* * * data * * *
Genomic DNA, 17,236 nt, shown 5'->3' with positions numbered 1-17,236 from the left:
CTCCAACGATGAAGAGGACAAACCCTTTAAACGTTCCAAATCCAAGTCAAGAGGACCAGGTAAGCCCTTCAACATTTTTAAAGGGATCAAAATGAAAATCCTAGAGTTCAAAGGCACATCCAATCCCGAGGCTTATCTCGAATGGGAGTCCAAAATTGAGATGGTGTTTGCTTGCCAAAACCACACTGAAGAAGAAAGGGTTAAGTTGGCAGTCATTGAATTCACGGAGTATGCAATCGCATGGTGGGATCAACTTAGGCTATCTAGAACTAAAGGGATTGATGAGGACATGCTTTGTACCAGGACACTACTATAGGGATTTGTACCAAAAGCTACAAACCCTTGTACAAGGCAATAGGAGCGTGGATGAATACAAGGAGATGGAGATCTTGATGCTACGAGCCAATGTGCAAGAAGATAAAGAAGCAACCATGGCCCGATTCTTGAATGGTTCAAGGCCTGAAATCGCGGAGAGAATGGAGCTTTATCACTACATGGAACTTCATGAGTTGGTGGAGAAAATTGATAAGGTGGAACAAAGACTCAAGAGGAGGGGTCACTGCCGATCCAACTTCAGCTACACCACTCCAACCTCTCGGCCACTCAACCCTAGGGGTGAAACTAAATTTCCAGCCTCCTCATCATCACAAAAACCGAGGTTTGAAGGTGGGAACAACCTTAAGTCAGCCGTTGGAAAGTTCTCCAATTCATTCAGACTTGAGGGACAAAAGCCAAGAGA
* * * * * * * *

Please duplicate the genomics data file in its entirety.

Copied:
Genomic DNA, 17,236 nt, shown 5'->3' with positions numbered 1-17,236 from the left:
CTCCAACGATGAAGAGGACAAACCCTTTAAACGTTCCAAATCCAAGTCAAGAGGACCAGGTAAGCCCTTCAACATTTTTAAAGGGATCAAAATGAAAATCCTAGAGTTCAAAGGCACATCCAATCCCGAGGCTTATCTCGAATGGGAGTCCAAAATTGAGATGGTGTTTGCTTGCCAAAACCACACTGAAGAAGAAAGGGTTAAGTTGGCAGTCATTGAATTCACGGAGTATGCAATCGCATGGTGGGATCAACTTAGGCTATCTAGAACTAAAGGGATTGATGAGGACATGCTTTGTACCAGGACACTACTATAGGGATTTGTACCAAAAGCTACAAACCCTTGTACAAGGCAATAGGAGCGTGGATGAATACAAGGAGATGGAGATCTTGATGCTACGAGCCAATGTGCAAGAAGATAAAGAAGCAACCATGGCCCGATTCTTGAATGGTTCAAGGCCTGAAATCGCGGAGAGAATGGAGCTTTATCACTACATGGAACTTCATGAGTTGGTGGAGAAAATTGATAAGGTGGAACAAAGACTCAAGAGGAGGGGTCACTGCCGATCCAACTTCAGCTACACCACTCCAACCTCTCGGCCACTCAACCCTAGGGGTGAAACTAAATTTCCAGCCTCCTCATCATCACAAAAACCGAGGTTTGAAGGTGGGAACAACCTTAAGTCAGCCGTTGGAAAGTTCTCCAATTCATTCAGACTTGAGGGACAAAAGCCAAGAGA